There are many unanswered questions surrounding Mên-an-Tol, including why it was created and for what purpose. There’s also a wealth of folklore surrounding the site, and the circular stone is thought to possess healing qualities. Part of a wider historic landscape, it’s possible to explore another two of Cornwall’s ancient sites on a gentle one hour walk from Mên-an-Tor.

Wander across the scenic countryside to discover the Nine Maidens. This monument consists of nine stones which form a row. They seem to head towards a single stone, known as The Fiddler, which stands around half a mile away.

There are two theories behind the purpose of stone rows. The first theory is they are believed to mark out processional routes because they usually lead towards a larger stone or a burial mound. The second theory is the stones represent how long a community lived in the area, with each new generation adding their own stone.

On the way, you’ll pass by the amazing Lanyon Quoit, one of Cornwall’s most recognisable and significant ancient sites. Situated in the beautiful, open landscape, the Lanyon Quoit was created between 3500 and 2500 BC. Soak up the dramatic views of the area, and imagine how different the surrounding countryside would have looked all those years ago.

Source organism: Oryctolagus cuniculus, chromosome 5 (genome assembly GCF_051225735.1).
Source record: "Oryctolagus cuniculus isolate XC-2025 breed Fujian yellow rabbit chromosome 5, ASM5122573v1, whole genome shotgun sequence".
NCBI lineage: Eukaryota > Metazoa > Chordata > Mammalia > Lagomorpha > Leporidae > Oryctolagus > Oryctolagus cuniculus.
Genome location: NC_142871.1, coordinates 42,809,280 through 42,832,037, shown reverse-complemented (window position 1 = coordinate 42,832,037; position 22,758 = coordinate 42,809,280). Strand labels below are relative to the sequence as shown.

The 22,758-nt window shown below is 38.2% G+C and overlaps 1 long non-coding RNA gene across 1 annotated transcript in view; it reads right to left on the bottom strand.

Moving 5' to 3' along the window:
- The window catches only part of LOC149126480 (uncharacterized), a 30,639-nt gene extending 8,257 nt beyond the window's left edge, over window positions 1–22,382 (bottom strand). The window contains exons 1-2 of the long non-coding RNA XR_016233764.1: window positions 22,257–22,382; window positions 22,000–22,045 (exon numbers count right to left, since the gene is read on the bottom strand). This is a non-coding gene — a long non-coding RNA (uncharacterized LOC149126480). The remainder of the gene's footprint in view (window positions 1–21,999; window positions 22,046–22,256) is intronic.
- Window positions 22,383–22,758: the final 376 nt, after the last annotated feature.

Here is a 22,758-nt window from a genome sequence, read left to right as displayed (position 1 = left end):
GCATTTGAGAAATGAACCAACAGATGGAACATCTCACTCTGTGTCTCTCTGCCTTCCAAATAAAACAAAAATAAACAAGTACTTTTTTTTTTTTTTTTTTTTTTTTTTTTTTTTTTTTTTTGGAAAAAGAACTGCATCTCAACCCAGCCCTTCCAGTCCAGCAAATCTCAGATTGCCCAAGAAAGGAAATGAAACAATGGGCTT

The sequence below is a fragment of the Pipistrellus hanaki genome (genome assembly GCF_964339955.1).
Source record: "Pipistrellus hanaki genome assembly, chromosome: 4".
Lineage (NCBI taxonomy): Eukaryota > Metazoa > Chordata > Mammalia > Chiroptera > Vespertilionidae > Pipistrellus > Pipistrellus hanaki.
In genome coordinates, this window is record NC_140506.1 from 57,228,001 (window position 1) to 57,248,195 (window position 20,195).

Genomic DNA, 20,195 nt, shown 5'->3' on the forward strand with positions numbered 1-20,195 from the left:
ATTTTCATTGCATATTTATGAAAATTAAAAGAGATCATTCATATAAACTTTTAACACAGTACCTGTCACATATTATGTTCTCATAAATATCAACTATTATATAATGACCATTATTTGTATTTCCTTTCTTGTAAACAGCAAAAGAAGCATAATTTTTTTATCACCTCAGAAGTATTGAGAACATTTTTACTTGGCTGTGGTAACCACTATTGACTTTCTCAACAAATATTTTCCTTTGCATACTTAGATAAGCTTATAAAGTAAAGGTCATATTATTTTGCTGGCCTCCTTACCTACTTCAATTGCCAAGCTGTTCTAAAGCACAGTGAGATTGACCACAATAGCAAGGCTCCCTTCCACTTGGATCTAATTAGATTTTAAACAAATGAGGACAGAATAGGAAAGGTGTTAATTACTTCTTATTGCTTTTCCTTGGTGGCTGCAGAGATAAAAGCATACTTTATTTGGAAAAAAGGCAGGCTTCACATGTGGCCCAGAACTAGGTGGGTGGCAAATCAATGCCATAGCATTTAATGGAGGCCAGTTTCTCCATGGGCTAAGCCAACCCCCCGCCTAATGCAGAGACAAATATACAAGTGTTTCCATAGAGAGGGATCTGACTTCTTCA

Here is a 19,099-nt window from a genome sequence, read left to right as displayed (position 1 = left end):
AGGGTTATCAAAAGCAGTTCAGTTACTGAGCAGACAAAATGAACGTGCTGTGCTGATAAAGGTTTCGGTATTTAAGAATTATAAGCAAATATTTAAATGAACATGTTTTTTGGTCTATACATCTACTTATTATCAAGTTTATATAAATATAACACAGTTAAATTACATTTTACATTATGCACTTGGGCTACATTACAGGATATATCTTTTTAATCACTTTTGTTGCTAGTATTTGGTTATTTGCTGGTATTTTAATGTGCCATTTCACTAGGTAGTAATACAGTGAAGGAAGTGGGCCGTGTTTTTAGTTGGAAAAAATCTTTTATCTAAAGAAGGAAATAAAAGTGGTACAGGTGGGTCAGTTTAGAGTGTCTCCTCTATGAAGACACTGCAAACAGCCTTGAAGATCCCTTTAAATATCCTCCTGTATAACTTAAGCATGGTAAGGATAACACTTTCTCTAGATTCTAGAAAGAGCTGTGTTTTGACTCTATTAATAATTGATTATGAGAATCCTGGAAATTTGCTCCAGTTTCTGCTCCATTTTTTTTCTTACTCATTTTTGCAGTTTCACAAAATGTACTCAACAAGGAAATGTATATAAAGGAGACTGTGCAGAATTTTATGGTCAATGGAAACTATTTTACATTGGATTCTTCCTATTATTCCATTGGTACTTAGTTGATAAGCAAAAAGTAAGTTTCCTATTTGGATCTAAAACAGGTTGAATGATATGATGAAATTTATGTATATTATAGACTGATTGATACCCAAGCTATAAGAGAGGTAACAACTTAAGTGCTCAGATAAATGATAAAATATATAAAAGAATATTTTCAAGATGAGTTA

Video sourced from Cornish Stargazer

Stannon Stone Circle

Bodmin Moor is a beautiful place to visit, not only for the dramatic views and spectacular scenery, but because of the high concentration of interesting historic sites that can be found scattered across the moorland. As well as the Stannon Stone Circle, several other ancient sites can be reached within 30 minutes’ drive of St Miniver Holiday Park – so it’s the perfect place for you to visit several of these locations in one day.

The Stannon Circle consists of a ring of around 70 stones, 40 of which are still standing. Perched on Dinnever Hill, the circle can be reached on a walk across the beautiful moorland. It has been suggested that the site was possibly aligned with Rough Tor, the second highest point in Cornwall, to mark the sunrise at certain times of the year.

Under 30 minutes away from the Stannon Circle, you’ll find the historic Trippet Stones. Surrounded by the stunning countryside of the moors, the stones form one of the most perfectly round circles in Cornwall.